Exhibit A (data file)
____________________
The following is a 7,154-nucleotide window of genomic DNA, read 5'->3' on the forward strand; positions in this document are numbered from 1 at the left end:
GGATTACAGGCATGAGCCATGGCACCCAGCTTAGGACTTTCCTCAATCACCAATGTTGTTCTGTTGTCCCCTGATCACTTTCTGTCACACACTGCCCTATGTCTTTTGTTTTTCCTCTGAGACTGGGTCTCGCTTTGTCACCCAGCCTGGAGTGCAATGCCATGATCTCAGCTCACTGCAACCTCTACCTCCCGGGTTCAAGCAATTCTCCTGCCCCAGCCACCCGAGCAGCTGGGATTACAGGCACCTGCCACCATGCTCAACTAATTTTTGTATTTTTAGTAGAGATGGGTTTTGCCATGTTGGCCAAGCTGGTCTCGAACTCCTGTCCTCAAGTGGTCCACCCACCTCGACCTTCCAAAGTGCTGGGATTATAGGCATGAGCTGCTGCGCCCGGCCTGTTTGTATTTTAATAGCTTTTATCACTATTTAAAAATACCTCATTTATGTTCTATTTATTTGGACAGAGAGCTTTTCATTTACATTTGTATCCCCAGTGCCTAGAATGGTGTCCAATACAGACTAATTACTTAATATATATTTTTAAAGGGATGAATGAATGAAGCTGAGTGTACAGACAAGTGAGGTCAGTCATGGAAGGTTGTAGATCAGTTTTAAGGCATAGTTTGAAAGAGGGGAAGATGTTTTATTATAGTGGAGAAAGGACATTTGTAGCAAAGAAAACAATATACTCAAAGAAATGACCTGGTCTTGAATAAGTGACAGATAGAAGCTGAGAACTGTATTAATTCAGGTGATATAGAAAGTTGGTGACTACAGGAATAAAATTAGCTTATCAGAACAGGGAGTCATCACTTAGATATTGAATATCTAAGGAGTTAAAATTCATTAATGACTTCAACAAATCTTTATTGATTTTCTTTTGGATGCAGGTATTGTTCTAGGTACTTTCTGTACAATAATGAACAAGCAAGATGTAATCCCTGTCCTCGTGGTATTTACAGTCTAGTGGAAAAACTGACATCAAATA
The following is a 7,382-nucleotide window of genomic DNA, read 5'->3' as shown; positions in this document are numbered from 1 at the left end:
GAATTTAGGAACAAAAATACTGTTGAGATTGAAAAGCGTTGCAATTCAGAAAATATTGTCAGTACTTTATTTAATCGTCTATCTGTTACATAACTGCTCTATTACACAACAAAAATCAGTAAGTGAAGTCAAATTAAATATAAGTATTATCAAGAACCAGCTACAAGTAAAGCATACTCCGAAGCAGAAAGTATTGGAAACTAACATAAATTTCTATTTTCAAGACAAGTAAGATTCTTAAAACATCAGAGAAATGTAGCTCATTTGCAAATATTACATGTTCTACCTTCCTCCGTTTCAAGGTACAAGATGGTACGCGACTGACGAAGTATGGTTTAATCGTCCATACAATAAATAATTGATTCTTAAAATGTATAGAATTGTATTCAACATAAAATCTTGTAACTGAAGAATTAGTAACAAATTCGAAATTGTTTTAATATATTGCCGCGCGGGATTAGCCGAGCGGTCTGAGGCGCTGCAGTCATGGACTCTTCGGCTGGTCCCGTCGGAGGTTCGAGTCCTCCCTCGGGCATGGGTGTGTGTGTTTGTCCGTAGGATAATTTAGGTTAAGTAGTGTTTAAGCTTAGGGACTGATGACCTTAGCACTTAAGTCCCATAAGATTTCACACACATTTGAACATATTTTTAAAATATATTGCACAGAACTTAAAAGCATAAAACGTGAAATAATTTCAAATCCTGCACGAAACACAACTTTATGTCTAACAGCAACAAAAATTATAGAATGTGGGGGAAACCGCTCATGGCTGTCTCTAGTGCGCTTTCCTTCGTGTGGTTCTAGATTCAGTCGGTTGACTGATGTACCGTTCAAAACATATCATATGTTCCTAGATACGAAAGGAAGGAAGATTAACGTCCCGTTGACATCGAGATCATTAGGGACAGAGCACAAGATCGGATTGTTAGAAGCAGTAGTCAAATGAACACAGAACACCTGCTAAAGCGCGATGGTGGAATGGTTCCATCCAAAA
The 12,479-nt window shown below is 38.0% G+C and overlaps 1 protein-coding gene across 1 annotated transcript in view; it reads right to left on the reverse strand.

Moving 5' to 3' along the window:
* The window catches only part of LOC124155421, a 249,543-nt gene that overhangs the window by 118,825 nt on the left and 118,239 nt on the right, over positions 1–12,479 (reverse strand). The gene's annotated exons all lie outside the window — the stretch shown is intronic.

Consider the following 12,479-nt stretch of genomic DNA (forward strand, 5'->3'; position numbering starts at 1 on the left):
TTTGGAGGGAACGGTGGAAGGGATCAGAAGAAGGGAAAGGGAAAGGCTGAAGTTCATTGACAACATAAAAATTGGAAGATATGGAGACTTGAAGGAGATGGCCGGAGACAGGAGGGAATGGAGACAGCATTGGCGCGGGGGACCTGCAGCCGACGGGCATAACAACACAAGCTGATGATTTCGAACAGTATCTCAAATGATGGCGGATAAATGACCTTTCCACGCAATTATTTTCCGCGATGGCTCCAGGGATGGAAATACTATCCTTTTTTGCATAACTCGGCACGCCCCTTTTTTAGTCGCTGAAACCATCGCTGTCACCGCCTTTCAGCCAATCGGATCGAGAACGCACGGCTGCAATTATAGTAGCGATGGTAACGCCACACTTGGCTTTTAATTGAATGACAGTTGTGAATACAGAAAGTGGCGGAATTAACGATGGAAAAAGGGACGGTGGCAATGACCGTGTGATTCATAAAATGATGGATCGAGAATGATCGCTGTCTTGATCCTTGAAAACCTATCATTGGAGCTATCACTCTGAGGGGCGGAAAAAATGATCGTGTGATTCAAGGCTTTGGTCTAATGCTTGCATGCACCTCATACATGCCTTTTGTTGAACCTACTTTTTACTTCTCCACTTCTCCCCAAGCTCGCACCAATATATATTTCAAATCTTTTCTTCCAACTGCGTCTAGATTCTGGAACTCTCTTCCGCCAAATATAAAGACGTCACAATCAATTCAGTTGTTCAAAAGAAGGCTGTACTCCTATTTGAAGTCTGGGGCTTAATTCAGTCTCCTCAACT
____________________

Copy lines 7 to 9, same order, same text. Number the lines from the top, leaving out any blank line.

* The window catches only part of LOC124155421, a 249,543-nt gene that overhangs the window by 118,825 nt on the left and 118,239 nt on the right, over positions 1–12,479 (reverse strand). The gene's annotated exons all lie outside the window — the stretch shown is intronic.

Consider the following 12,479-nt stretch of genomic DNA (forward strand, 5'->3'; position numbering starts at 1 on the left):
TTTGGAGGGAACGGTGGAAGGGATCAGAAGAAGGGAAAGGGAAAGGCTGAAGTTCATTGACAACATAAAAATTGGAAGATATGGAGACTTGAAGGAGATGGCCGGAGACAGGAGGGAATGGAGACAGCATTGGCGCGGGGGACCTGCAGCCGACGGGCATAACAACACAAGCTGATGATTTCGAACAGTATCTCAAATGATGGCGGATAAATGACCTTTCCACGCAATTATTTTCCGCGATGGCTCCAGGGATGGAAATACTATCCTTTTTTGCATAACTCGGCACGCCCCTTTTTTAGTCGCTGAAACCATCGCTGTCACCGCCTTTCAGCCAATCGGATCGAGAACGCACGGCTGCAATTATAGTAGCGATGGTAACGCCACACTTGGCTTTTAATTGAATGACAGTTGTGAATACAGAAAGTGGCGGAATTAACGATGGAAAAAGGGACGGTGGCAATGACCGTGTGATTCATAAAATGATGGATCGAGAATGATCGCTGTCTTGATCCTTGAAAACCTATCATTGGAGCTATCACTCTGAGGGGCGGAAAAAATGATCGTGTGATTCAAGGCTTTGGTCTAATGCTTGCATGCACCTCATACATGCCTTTTGTTGAACCTACTTTTTACTTCTCCACTTCTCCCCAAGCTCGCACCAATATATATTTCAAATCTTTTCTTCCAACTGCGTCTAGATTCTGGAACTCTCTTCCGCCAAATATAAAGACGTCACAATCAATTCAGTTGTTCAAAAGAAGGCTGTACTCCTATTTGAAGTCTGGGGCTTAATTCAGTCTCCTCAACT